2000s Archive



Bay Ave. Trattoria

At this modest 42-seat spot, chef and co-owner Joe Romanowski embraces the natural riches of his bayside neighborhood. He roasts freshly caught littlenecks with pancetta, peppers, and sausage and simply grills pristine Navesink River soft-shelled crabs to bring out their sweetness. And he plays up the produce his dad collects from South Jersey farms with creative ethnic accents—a tangle of kimchi here, a hint of curry there. But if he dared to leave his trademark meatballs or “hoagie salad” off the menu, the locals would surely revolt. 122 Bay Ave., Highlands, NJ (732-872-9800)

Blue Bird Bistro

Now that downtown Kansas City has begun to breed swanky boutiques and chic galleries, it’s a relief to find that you can still enjoy a touch of the country at this charming corner spot. Details of produce deliveries from nearby farms are posted on the door, and the menu is constantly tweaked to accommodate seasonal ingredients. 1700 Summit St., Kansas City, MO (816-221-7559)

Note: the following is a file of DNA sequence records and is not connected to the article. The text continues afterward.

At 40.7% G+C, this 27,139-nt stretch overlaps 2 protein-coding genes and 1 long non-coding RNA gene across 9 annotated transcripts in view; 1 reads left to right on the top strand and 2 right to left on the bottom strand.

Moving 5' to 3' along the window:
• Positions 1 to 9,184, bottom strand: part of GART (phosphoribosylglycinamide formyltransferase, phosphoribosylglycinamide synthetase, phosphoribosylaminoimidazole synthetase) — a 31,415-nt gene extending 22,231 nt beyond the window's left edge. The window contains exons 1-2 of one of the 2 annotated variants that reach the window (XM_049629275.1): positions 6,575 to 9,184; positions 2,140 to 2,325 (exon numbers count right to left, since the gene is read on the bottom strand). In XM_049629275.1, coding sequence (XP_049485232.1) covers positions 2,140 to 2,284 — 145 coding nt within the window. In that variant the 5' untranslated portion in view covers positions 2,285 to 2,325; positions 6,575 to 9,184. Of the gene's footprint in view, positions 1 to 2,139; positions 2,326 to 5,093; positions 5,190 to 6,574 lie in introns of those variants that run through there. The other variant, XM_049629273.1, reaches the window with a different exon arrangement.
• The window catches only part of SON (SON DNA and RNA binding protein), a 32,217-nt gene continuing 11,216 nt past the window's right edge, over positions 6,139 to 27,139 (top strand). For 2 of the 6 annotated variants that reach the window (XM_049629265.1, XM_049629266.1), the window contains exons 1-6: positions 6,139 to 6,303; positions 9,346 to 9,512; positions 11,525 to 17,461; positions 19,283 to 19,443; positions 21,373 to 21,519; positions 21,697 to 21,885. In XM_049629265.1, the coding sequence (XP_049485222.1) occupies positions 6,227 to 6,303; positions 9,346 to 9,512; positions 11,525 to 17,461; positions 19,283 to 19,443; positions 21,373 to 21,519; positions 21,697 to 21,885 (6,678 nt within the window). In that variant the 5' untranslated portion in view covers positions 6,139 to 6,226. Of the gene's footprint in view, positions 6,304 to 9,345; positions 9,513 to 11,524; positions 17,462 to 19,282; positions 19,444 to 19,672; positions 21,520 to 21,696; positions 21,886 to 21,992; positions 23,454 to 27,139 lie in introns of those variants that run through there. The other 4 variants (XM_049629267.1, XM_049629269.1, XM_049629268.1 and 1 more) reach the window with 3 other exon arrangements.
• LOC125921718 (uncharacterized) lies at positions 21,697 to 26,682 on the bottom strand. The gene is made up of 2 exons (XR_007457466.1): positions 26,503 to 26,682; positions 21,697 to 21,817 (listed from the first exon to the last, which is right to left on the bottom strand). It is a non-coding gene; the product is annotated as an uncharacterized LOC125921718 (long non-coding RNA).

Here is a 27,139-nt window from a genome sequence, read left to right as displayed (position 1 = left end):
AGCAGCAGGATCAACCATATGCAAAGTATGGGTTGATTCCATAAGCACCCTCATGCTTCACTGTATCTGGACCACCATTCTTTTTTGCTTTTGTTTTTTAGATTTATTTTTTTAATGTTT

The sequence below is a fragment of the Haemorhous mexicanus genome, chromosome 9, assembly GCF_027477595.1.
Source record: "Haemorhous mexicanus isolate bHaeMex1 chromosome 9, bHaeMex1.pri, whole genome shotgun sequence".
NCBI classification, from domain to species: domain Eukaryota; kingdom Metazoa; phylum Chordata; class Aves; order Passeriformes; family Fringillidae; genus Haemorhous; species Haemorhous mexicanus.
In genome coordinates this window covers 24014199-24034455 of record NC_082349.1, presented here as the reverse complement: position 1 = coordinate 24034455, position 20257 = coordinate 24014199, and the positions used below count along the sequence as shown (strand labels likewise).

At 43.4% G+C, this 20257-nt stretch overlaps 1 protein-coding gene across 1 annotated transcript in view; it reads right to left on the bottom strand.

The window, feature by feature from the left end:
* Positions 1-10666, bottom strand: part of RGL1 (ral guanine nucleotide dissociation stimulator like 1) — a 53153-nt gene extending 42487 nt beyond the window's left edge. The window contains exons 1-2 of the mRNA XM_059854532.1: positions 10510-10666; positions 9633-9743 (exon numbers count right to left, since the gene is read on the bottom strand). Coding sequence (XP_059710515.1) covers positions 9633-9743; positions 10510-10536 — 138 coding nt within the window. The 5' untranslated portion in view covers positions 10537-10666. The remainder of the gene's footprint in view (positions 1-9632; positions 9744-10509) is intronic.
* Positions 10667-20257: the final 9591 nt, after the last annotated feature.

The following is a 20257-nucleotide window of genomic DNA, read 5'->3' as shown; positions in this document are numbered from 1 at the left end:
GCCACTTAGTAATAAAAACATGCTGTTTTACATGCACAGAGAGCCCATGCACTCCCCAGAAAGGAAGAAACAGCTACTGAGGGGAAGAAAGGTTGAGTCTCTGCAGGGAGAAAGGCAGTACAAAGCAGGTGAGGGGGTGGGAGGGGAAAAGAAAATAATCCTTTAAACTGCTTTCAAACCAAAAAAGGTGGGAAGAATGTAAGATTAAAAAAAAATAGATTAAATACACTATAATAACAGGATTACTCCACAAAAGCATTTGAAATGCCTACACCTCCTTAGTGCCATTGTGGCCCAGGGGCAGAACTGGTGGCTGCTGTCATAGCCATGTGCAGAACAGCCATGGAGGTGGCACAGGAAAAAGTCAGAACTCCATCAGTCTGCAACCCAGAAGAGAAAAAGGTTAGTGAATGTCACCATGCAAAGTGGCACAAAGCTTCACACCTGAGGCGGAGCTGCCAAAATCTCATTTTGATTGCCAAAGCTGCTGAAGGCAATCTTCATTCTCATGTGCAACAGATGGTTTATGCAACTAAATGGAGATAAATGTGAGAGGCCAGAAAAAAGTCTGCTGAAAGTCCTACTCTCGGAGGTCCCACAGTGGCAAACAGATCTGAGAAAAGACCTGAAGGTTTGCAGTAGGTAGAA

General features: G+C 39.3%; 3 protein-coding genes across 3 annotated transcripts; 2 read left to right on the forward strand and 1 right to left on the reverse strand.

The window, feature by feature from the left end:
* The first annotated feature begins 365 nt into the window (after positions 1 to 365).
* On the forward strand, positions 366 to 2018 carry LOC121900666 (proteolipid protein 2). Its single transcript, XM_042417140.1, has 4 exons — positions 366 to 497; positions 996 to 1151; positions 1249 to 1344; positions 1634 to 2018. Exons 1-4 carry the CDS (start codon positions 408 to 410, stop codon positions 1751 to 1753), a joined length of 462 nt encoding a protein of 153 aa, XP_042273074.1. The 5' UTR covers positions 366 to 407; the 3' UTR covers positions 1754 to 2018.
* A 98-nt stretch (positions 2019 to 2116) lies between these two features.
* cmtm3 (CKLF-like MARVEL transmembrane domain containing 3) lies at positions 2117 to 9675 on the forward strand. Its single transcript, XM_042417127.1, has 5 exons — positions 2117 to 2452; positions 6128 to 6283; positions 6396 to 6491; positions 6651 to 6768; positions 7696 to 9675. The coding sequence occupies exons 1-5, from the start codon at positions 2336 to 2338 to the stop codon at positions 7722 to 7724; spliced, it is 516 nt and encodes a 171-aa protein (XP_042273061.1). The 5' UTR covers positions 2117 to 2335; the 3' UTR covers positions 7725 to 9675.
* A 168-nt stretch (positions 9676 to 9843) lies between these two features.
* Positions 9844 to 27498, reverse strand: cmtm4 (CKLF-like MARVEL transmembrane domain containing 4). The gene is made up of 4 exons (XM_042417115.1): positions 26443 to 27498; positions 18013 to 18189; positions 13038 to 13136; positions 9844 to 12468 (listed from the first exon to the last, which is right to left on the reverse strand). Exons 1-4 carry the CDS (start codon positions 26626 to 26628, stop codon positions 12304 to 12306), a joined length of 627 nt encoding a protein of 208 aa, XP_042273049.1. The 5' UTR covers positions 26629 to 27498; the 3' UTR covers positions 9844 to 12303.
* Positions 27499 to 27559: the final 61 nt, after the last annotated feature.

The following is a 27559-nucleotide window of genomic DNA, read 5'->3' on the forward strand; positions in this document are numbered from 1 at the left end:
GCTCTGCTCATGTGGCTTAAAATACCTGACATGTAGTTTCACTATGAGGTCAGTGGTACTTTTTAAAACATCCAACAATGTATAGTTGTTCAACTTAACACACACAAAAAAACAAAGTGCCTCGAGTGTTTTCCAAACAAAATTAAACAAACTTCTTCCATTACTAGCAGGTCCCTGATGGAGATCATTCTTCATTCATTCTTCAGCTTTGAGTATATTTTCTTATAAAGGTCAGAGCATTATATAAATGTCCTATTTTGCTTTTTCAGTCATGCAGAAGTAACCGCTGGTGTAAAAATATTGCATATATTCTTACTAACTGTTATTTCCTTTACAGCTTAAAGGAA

Bona Terra

Along the Allegheny River, upstream from Pittsburgh, sits this minimalist 14-table homage to the good earth. Chef Douglass Dick doesn’t live far away, but his ride in sometimes take hours as he picks and forages his way to work—he prints his nightly menus just before diners arrive. 908 Main St., Sharpsburg, PA (412-781-8210)